Weeknight dinners were something I rarely gave much thought to as an actual subject in and of themselves until we had Oliver. Before, there wasn't any urgency around the dinner hour: we poured a glass of wine, opened the cupboards and chatted about what may or may not sound good. I remember taking lots of pre-dinner walks, admiring all of the bungalows in our neighborhood, or running down to the beach with Sam before we'd come back into the house, sweaty and tired and hungry. Today there's much more urgency and I feel like we're constantly looking at the clock. There are fewer walks and -- count them -- exactly zero runs. We definitely have nights where we reach for an easy pack of ramen or a store bought salad mix. That said, so often when we as a culture talk about weeknight cooking, it falls into the rhetoric of dumbing down dinner: How can we use all the store bought shortcuts to make this assembling process a breeze? And truth be told: urgency or not, I still want to cook; I don't just want to assemble.
Yesterday's plan was to make this simple Tuscan White Bean and Fennel Soup for dinner. Not a crazy plan to execute. Very doable, in fact. I shopped for the ingredients in the morning, and planned to start the soup before picking Oliver up from daycare, looking forward to him proclaiming "ZUPA!" (his word for "soup") like a merry Italian grandfather when he walked in the door. The reality was my kid ate a hot dog, cherry tomatoes and string cheese for dinner; Sam and I had ramen, and I finally got around to tackling this soup around 9 p.m. when the house was quiet. So it goes.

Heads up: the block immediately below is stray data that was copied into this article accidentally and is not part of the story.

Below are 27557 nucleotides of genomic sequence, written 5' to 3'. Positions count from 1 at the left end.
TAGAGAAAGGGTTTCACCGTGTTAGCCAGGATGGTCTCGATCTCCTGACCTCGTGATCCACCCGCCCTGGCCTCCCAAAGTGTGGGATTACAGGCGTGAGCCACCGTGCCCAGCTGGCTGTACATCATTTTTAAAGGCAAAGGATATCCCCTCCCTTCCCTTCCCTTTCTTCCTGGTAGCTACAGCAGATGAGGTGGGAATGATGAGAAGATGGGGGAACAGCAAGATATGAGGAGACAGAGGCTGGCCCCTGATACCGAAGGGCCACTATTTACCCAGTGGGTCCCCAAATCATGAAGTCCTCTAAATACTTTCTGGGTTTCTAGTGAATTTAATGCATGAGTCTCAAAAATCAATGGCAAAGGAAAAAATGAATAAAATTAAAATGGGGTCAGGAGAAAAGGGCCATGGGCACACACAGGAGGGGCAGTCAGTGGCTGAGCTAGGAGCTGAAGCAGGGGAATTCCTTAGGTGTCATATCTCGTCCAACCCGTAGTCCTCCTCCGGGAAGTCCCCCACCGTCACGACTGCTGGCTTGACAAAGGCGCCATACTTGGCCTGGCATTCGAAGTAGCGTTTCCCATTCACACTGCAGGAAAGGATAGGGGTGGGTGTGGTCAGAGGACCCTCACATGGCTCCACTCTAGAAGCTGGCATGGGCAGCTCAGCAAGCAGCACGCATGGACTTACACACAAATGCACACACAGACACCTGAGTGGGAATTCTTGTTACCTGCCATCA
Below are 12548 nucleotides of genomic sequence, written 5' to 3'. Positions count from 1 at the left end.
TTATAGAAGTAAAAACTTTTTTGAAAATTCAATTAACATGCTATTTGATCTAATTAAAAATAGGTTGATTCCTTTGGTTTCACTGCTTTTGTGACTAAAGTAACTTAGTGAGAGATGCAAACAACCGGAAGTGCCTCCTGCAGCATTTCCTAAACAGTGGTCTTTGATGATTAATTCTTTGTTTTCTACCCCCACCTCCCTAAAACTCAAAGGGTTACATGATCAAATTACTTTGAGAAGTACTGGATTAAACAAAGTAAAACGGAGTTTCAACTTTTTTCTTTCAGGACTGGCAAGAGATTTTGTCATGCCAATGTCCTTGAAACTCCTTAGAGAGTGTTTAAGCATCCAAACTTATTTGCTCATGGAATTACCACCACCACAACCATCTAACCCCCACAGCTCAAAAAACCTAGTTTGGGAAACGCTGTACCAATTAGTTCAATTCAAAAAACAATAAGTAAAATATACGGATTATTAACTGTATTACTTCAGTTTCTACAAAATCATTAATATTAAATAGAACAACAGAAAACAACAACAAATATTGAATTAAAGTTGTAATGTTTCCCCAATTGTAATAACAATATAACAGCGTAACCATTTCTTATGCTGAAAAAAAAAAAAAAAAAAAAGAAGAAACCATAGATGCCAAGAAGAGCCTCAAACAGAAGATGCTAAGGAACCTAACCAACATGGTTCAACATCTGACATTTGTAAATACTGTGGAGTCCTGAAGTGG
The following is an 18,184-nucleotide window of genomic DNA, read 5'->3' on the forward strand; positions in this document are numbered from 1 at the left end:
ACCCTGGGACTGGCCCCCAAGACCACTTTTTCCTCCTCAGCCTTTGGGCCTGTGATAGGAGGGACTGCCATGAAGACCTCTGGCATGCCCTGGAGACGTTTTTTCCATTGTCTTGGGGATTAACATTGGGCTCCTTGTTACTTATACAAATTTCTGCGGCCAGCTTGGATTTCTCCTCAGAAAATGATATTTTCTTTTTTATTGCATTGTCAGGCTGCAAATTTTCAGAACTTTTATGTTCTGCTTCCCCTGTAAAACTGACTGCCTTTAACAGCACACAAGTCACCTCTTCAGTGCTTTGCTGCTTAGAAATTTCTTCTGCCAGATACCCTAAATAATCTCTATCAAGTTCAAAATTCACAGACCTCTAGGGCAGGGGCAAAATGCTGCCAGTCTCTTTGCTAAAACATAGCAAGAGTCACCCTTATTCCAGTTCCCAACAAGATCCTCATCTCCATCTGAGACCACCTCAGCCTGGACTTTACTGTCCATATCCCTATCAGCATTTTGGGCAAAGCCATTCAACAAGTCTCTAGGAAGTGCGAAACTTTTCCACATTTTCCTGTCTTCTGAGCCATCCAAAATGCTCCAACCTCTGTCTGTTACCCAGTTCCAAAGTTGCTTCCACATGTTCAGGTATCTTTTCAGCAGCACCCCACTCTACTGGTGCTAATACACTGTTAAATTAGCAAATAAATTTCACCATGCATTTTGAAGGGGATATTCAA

Last weekend I had the chance to get away to Portland by myself -- actually, Sam came on Friday night and we went out to dinner to celebrate my birthday, but I drove him to the train station late Saturday morning and returned to my Airbnb to ... take a very long nap. Friends who I talk to ask what I did in Portland, excitedly hoping for the best restaurant recommendation or shopping find. And I did a little of that for sure, but I spent half the time right on that Airbnb couch reading an entire book (!!), making myself almond milk hot chocolates, and brainstorming new creative projects.
Here we are: a rare, quiet afternoon with blocks strewn all over the living room floor, leftover coconut rice and cucumber salad for lunch, and the front yard strewn with fall leaves. I'm behind on business bookkeeping and was going to try to borrow a neighbor's lawnmower to mow our back grass, but instead thought I'd sit down and share a recipe with you, which I've been working away at slowly instead of rushing urgently, feeling like you all MUST HAVE CAKE in your life this very minute. I mean, don't get me wrong: this cake is a MUST HAVE CAKE kind of cake, but after listening to an episode of Death, Sex and Money with Ellyn Burstyn talking about the importance of having "should-less days," I've taken more time than usual with this one, giving myself a little more grace with all the niggling "shoulds" that prevail.